The National Party’s annual meeting this weekend will consider a Treaty of Waitangi clause for the party’s constitution.
Deputy leader Shane Reti says it has been a work in progress for many years.
"We generally see the benefits and the need to have something in our constitution that then anchors our Māori interface, anchors our relationship with Māori and how we can do better with that relationship, and certainly all of the regional conferences that was the mood of the room and the mood of members, that we needed to do this. It will be for the members to decide this weekend but I am cautiously optimistic," he says......
The same day Richard Prebble wrote an insightful column in the NZ Herald entitled, "The tide has turned for Labour, polls reveal". It's well worth a read.
The final sentence says, "These two polls, two years out, indicate that the next election is National’s and Act’s to lose. Don’t count out the ability of National’s MPs to come to Labour’s rescue."
It's a very fitting remark in the context of Shane Reti's desire to have the Treaty of Waitangi embedded within National's constitution.
One of the opinion polls referred to by Richard Prebble had National up 1.7 points and Act up 4.2 points. That means for every one voter that shifted to National, 2.5 shifted to Act.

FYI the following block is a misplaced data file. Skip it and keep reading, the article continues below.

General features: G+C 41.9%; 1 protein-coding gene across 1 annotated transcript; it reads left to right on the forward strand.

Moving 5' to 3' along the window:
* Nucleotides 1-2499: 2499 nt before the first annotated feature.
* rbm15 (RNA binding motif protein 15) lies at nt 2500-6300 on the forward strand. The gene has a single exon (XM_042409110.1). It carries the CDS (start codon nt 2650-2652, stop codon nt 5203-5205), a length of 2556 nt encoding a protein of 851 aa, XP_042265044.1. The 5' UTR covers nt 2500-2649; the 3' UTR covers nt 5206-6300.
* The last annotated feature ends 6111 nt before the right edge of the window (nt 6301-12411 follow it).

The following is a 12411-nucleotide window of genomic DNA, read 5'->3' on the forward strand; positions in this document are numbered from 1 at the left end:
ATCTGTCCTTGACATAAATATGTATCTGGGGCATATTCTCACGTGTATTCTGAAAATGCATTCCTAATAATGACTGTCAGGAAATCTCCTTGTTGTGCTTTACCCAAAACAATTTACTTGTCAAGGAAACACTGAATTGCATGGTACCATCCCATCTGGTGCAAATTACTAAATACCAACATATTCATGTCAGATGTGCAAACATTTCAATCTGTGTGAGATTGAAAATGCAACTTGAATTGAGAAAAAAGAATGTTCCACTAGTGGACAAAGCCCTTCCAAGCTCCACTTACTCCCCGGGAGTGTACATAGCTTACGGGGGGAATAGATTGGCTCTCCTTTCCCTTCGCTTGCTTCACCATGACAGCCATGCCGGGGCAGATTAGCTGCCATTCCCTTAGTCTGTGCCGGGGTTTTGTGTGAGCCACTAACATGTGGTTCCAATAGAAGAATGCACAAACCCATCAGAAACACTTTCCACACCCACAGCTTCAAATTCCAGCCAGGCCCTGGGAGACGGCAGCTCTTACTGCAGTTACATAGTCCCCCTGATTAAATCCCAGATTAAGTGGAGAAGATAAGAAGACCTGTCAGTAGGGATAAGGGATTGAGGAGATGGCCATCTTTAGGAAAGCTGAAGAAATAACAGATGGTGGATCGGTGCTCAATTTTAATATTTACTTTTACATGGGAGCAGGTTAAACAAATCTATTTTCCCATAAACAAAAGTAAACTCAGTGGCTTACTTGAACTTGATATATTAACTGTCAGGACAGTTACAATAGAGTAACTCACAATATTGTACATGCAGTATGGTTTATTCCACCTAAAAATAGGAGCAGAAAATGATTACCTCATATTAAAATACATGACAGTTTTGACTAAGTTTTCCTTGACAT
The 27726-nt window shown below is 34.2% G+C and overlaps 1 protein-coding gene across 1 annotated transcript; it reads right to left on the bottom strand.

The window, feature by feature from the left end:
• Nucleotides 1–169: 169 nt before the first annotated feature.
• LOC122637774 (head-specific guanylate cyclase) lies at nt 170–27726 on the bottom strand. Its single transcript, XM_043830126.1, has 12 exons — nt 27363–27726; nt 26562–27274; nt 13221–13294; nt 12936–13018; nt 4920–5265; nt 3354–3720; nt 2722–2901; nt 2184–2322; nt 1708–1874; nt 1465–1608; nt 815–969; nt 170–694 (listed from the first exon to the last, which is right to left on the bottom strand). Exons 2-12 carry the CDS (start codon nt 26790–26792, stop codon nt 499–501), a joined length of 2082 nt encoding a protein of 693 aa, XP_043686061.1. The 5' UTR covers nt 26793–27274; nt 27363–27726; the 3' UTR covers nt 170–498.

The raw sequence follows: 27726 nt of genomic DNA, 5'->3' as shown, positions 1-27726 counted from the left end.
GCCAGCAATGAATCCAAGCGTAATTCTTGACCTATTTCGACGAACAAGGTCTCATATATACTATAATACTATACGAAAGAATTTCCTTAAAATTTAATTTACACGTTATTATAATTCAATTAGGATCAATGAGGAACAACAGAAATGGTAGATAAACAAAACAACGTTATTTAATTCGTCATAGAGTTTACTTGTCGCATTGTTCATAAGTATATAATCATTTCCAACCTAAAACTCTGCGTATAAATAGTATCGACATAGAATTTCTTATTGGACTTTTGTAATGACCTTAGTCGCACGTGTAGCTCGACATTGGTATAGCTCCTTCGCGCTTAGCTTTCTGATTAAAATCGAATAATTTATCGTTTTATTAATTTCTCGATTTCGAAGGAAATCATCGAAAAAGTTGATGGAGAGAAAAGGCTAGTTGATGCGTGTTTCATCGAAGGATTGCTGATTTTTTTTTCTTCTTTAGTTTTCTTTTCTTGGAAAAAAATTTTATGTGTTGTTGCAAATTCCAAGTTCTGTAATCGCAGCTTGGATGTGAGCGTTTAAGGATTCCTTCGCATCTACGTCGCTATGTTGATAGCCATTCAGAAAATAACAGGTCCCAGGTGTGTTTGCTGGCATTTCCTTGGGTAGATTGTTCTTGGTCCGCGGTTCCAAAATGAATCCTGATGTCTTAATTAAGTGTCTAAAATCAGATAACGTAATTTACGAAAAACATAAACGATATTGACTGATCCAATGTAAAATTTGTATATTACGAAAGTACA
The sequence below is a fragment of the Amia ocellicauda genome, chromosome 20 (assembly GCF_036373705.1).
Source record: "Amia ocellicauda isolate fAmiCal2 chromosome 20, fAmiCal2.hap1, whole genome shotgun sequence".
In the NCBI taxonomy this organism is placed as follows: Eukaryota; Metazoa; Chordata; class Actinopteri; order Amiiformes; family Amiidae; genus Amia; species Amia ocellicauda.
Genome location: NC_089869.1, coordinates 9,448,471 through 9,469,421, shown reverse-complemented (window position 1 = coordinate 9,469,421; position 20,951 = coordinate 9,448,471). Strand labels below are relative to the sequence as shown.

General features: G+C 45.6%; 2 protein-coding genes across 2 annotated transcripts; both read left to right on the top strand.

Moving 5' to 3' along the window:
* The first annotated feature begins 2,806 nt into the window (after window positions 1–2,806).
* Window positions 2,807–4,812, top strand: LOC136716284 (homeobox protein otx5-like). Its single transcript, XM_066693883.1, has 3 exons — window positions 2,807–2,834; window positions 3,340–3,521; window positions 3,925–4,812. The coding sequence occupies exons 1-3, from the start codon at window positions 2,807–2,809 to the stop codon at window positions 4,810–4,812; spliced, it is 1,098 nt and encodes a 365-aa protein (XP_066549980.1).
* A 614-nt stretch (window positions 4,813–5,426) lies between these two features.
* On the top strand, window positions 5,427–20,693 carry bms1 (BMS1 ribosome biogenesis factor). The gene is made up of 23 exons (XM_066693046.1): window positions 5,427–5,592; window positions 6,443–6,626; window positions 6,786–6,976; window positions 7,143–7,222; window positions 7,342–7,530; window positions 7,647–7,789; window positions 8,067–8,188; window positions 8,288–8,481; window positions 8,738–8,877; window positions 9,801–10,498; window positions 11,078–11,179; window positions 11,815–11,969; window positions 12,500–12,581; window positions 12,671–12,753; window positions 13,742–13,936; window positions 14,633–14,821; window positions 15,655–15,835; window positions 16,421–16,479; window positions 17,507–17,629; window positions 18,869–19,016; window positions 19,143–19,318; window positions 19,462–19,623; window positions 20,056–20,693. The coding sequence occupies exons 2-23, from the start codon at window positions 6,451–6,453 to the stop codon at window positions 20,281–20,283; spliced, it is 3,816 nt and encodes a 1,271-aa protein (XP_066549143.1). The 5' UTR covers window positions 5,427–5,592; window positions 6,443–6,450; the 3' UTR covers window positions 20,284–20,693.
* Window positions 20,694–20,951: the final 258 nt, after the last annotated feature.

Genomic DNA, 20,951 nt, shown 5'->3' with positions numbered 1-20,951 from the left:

The annual conference is National's last practical opportunity to put its house in order and send a signal to its supporters that "we are back".
Many people will be hoping they do send that signal because, truth-be-known, National is probably the party that most centre and right of centre folk would prefer to support - if they were given a reason to do so. Clearly, the polls are showing that most swing voters believe National does not deserve their support and are moving to Act.
This weekend National has a chance to convince their remaining supporters to hang in there.
It's probably their last chance given the growing impatience in heartland New Zealand.
If National do decide to embed the Treaty of Waitangi into their constitution then they should expect to lose another tranche of support, and it may even be the final straw that leads to the formation of a new party to specifically displace National. The only obstacle to that would be finding a suitable leader.